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Aero L-39C Albatros

MPM 1/48 Aero L-39C Albatros Kit First Look

By Michael Benolkin

Date of Review July 2006 Manufacturer MPM
Subject Aero L-39C Albatros Scale 1/48
Kit Number 48051 Primary Media Styrene, Resin
Pros Great kit, lots of potential color schemes Cons No wheel wells
Skill Level Intermediate MSRP (USD) $38.00

First Look

Aero L-39C Albatros
Aero L-39C Albatros
Aero L-39C Albatros
Aero L-39C Albatros
Aero L-39C Albatros
Aero L-39C Albatros
Aero L-39C Albatros

Aero Vodochody is the premiere aircraft works of the former Czechoslovakia. During that country's membership in the former Warsaw Pact, Aero produced the workhorse trainer used throughout the Warsaw Pact and exported to many other countries as well - the L-29 Delfin.

The 1970s rolled in with a variety of new trainers including the British Hawk, the joint French/German Alphajet, and the stillborn US T-46. While the Hawk has seen the greatest acceptance of the three listed, the clear winner by a landslide was the Czech L-39.

The L-39 Albatros was introduced in the mid 1970s and was adopted as the primary trainer throughout the Warsaw Pact, replacing the aging L-29, but unlike the L-29, the L-39 saw far more success in export sales, entering service well outside the Warsaw Pact. The aircraft is still in service today and has become the jet warbird of choice as well due to the same reasons it was adopted for the training role - low operating and maintenance costs.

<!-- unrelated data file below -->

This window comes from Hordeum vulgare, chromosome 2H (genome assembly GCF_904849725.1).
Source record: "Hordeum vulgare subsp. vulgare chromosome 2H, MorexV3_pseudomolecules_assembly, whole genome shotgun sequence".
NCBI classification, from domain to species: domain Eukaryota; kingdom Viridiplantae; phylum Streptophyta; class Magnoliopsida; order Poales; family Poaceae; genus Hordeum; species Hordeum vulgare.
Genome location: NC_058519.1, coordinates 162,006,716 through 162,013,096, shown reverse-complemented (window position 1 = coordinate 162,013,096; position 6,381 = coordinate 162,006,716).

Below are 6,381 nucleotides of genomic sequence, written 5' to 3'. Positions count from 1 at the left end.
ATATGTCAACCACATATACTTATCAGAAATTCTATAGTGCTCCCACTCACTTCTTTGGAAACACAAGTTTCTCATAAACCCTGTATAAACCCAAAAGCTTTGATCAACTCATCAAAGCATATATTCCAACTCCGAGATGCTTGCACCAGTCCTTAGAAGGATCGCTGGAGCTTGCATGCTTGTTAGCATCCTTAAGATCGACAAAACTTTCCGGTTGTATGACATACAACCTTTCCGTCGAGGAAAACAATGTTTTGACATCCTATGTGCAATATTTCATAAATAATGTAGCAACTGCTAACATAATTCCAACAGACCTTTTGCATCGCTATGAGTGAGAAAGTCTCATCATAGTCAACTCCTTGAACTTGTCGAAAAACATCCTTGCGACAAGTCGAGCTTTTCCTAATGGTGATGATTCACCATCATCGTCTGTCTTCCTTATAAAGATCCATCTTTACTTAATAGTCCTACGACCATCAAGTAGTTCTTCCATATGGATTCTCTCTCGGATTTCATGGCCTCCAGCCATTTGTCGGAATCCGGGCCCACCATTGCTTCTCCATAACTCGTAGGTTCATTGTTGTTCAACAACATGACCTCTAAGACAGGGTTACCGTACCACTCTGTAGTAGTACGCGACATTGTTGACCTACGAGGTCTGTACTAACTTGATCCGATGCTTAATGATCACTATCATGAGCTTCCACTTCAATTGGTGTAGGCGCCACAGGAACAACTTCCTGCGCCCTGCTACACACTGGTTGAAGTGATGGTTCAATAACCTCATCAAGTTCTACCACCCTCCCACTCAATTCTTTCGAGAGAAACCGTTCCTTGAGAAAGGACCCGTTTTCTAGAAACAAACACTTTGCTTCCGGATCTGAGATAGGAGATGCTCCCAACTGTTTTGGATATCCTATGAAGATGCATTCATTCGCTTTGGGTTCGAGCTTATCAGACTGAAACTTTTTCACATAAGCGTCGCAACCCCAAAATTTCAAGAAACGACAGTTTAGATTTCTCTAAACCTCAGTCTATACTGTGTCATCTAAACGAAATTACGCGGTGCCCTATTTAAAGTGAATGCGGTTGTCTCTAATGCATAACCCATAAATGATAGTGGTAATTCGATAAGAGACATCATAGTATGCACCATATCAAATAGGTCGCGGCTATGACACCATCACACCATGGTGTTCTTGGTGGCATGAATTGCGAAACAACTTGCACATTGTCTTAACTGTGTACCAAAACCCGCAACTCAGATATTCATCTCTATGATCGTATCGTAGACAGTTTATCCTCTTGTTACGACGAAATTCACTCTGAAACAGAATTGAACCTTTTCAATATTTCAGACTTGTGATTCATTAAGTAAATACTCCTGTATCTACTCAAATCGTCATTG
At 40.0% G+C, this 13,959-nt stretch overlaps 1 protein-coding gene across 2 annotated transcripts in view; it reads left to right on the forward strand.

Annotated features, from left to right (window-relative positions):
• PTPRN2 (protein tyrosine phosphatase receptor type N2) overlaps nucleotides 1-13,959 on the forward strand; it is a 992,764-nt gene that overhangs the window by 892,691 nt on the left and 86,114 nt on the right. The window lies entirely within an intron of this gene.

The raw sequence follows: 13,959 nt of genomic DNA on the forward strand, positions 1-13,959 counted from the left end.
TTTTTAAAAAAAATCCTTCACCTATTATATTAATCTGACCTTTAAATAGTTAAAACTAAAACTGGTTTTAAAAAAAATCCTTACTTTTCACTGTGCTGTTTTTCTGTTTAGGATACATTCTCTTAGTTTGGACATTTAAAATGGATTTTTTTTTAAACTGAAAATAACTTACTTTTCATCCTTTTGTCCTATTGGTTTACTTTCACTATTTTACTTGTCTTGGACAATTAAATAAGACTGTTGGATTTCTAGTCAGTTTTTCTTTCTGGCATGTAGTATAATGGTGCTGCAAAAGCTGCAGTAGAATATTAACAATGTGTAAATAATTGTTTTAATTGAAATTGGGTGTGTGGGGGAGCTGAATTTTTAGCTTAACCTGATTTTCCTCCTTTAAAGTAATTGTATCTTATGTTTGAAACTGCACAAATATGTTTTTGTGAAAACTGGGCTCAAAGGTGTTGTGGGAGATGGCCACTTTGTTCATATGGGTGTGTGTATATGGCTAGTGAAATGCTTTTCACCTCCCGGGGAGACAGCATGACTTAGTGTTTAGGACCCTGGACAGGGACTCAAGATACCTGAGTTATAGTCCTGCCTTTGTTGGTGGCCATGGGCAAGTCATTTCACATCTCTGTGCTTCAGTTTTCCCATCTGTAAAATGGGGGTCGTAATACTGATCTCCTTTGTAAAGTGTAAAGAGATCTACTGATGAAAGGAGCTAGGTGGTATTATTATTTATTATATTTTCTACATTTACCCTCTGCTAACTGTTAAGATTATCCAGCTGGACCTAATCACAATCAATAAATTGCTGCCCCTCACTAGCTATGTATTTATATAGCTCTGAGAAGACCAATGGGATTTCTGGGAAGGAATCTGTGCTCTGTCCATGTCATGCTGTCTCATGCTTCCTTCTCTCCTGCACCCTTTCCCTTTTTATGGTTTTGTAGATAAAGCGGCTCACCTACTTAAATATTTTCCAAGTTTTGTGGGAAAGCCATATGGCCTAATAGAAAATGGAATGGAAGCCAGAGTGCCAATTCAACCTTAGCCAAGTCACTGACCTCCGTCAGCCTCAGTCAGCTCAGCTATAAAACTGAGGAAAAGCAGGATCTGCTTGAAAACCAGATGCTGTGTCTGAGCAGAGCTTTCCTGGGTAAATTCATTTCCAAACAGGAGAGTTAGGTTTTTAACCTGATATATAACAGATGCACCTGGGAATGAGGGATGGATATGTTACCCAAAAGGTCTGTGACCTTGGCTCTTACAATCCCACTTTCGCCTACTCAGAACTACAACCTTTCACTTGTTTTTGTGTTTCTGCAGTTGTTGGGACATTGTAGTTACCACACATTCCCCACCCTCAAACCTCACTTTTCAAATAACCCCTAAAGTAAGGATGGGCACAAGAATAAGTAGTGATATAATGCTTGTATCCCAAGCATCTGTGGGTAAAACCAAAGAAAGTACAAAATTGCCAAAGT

MPM has produced several releases of this aircraft in 1/48 scale. In this review, we'll look at the pure trainer version, the L-39C.

The kit is molded in light gray styrene and presented on three parts trees. A few detail parts are provided in cast resin including the tailpipe fairing and the ejection seat headrests. The transparencies are vacuformed and two sets of canopies and windscreens are provided, just in case.

Construction begins in the cockpit (of course) and there is lots of detail in here. The front and rear cockpit side consoles are mounted to the cockpit floor, but before these set up, you'd better dry-fit the assembly into the fuselage halves while you can still make some adjustments.

The instrument panels mount to the cockpit sill (the ledge that the canopy frame rests on when closed). This is a novel approach to get the instrument panels and coming at the proper height, but once again, make sure that the instrument panel pedestals and the floor don't clash with some proper dry-fitting.

The downside of this kit is the lack of wheel wells. The landing gear is stuck into holes in the wings and fuselage like an old Aurora kit. The good news is that this is not difficult to correct with a little modeling skill. The better news is that those that are not inclined to do a little scratchbuilding are in luck. CMK has three detail sets for the L-39, one of which addresses the main wheel wells.

The kit cones with two sets of decals and markings for four examples:

  • L-39C, 0443, Czech AF, Cold Warrior, 1979
  • L-39C, 0111, Czech AF, Warsaw Pact, 1983
  • L-39C, 0113, 11 Ftr Regt, Czech AF, 1993, Tiger Meet colors
  • L-39C, 0448, Czech AF, 2000, NATO (boxart subject)

In addition to the distinctive aircraft markings, the kit also includes an EXTENSIVE set of maintenance stenciling.

Despite the minor gotcha with the lack of wheel wells, this kit offers those of us who love trainers with a very colorful and important member of the quarter scale community. To the best of my knowledge, the MPM L-39 is currently the only Albatros offered in this scale. The title of best L-39 in any scale still goes to Replicast for their magnificent 1/32 resin kit.